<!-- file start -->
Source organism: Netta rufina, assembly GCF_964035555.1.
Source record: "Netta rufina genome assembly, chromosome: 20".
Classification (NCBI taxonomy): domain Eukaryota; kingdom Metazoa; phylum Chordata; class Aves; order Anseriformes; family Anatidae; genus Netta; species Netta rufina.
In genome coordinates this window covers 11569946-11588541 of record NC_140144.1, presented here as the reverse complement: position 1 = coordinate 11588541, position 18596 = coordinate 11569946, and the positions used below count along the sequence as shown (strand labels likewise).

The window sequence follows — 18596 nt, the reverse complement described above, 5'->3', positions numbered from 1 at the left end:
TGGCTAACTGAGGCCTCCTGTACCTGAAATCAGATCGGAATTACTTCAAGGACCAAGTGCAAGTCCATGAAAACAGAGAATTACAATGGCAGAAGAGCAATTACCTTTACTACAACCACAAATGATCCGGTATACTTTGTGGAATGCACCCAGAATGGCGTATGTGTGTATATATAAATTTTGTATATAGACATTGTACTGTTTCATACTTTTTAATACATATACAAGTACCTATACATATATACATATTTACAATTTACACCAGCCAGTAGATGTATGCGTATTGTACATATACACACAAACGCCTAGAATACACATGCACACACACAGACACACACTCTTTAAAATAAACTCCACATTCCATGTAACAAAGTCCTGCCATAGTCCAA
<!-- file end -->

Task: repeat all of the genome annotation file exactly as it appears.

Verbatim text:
Source organism: Netta rufina, assembly GCF_964035555.1.
Source record: "Netta rufina genome assembly, chromosome: 20".
Classification (NCBI taxonomy): domain Eukaryota; kingdom Metazoa; phylum Chordata; class Aves; order Anseriformes; family Anatidae; genus Netta; species Netta rufina.
In genome coordinates this window covers 11569946-11588541 of record NC_140144.1, presented here as the reverse complement: position 1 = coordinate 11588541, position 18596 = coordinate 11569946, and the positions used below count along the sequence as shown (strand labels likewise).

The window sequence follows — 18596 nt, the reverse complement described above, 5'->3', positions numbered from 1 at the left end:
TGGCTAACTGAGGCCTCCTGTACCTGAAATCAGATCGGAATTACTTCAAGGACCAAGTGCAAGTCCATGAAAACAGAGAATTACAATGGCAGAAGAGCAATTACCTTTACTACAACCACAAATGATCCGGTATACTTTGTGGAATGCACCCAGAATGGCGTATGTGTGTATATATAAATTTTGTATATAGACATTGTACTGTTTCATACTTTTTAATACATATACAAGTACCTATACATATATACATATTTACAATTTACACCAGCCAGTAGATGTATGCGTATTGTACATATACACACAAACGCCTAGAATACACATGCACACACACAGACACACACTCTTTAAAATAAACTCCACATTCCATGTAACAAAGTCCTGCCATAGTCCAA